Being couth

The word choice in this lead from Sunday’s paper drew a call from one reader to our public editor:

The American Kennel Club is trying to make coonhounds couth.

The reader wondered if “couth” is a word. He couldn’t find it in his dictionaries. He had heard “uncouth,” but not “couth.”

This is sort of a wink-wink word. The word is a back-form from “uncouth,” the dictionaries say. The Random House Webster’s College Dictionary notes that the word is facetious and means “refinement.” Back in the late 19th century, some funny person decided to make a joke and create a word that was the opposite of “uncouth.” It stuck. Merriam-Webster’s Collegiate Dictionary’s entry on “couth” quotes writer S.J. Perelman, a noted humorist from the 20th century: “I expected kindness, gentility and couth, but there is such a thing as too much.”

But Bryan Garner notes in his “Dictionary of Modern American Usage” that the word “has never been accepted by authorities as a proper word.”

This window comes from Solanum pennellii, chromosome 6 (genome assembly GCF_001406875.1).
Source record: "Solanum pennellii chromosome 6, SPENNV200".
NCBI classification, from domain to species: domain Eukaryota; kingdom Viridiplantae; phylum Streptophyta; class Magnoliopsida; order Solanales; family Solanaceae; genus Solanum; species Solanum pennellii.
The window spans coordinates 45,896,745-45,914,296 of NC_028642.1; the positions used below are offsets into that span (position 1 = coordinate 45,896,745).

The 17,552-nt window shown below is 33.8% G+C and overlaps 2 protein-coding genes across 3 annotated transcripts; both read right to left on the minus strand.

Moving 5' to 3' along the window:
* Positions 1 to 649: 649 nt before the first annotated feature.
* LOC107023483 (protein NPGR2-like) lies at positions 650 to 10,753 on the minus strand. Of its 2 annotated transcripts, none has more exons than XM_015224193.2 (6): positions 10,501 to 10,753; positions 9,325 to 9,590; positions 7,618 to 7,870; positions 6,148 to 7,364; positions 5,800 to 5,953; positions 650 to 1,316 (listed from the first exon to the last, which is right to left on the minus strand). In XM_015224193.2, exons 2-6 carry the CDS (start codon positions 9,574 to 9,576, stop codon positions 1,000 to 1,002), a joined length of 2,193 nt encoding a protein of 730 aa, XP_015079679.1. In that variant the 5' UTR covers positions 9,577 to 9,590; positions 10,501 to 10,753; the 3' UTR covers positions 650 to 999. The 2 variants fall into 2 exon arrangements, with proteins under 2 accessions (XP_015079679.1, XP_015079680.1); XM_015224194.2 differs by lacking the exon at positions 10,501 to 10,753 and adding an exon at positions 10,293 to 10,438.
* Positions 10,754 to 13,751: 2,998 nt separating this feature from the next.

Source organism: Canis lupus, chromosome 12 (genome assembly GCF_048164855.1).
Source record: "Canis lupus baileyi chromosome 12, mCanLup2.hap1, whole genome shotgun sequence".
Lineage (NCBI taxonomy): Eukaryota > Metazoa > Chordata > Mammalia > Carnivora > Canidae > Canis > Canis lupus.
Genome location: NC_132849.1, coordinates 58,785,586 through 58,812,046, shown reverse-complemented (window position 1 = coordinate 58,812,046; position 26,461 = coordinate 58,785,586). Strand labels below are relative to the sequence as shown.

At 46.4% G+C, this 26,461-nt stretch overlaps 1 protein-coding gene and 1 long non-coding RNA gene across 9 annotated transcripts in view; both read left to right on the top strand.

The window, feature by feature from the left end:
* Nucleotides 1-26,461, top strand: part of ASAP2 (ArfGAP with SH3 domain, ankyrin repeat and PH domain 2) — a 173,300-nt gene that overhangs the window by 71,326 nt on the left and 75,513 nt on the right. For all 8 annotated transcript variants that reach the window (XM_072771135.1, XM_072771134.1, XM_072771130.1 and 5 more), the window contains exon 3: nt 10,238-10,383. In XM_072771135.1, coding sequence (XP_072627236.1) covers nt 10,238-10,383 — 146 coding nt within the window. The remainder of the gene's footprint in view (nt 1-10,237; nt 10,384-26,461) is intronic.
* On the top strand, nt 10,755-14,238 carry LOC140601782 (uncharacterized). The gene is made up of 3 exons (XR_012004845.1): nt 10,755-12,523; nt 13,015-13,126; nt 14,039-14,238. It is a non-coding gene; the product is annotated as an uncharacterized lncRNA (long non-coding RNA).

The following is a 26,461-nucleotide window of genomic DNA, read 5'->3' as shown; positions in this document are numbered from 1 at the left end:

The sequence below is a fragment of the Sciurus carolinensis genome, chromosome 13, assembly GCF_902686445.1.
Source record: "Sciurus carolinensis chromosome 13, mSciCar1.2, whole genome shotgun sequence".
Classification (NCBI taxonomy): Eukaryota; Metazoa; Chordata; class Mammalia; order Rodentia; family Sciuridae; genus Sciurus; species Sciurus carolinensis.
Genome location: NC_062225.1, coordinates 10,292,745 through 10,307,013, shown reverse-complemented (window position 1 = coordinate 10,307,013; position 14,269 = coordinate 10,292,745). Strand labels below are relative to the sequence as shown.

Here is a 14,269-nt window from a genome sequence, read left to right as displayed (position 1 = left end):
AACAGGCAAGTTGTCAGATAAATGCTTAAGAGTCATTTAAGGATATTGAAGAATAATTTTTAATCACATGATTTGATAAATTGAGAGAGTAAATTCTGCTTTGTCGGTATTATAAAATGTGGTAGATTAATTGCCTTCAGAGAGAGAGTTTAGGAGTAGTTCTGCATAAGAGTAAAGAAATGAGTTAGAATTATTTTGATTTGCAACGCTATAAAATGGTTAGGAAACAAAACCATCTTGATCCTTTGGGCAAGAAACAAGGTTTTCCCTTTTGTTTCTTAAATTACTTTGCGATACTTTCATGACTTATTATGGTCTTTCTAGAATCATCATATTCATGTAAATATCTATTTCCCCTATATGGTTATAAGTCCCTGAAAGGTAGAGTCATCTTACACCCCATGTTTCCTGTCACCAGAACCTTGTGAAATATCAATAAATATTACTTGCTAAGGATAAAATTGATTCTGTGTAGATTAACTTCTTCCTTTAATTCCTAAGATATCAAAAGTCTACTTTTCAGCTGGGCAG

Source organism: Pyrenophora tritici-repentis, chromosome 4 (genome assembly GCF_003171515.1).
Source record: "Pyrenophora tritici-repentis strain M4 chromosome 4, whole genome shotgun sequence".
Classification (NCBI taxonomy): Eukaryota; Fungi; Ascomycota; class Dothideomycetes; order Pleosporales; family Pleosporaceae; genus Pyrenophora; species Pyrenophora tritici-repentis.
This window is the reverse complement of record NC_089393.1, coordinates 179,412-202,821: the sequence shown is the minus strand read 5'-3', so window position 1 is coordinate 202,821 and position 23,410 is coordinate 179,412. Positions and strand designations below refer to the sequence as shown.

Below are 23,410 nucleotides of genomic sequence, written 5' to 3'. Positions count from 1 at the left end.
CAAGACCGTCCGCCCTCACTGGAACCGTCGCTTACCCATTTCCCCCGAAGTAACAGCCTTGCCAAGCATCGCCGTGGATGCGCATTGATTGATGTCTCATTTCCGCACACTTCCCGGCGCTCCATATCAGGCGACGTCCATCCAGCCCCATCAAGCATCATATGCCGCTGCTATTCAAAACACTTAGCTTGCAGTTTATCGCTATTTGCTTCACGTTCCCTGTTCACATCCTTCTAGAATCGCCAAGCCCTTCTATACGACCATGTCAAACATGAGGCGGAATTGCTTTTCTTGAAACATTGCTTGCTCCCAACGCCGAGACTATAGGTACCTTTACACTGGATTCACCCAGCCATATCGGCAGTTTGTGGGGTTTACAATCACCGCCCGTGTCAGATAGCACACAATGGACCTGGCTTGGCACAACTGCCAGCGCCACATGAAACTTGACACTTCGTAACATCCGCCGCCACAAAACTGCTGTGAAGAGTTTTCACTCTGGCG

In the lead of the coonhound story, I read “couth” as humorous. It is not a “proper” word, but if you read it with a wink, you’ll get it. I wouldn’t use “couth” in a serious news story or in an academic paper, but it seems fine for feature stories. Unless, of course, it distracts the reader to the point that he or she stops reading.

This article was originally posted by the Raleigh News & Observer, a subsidiary of The McClatchy Co.; is posted here to provide continuity; and is copyright © 2011 The News & Observer Publishing Company, which reserves the right to remove this post.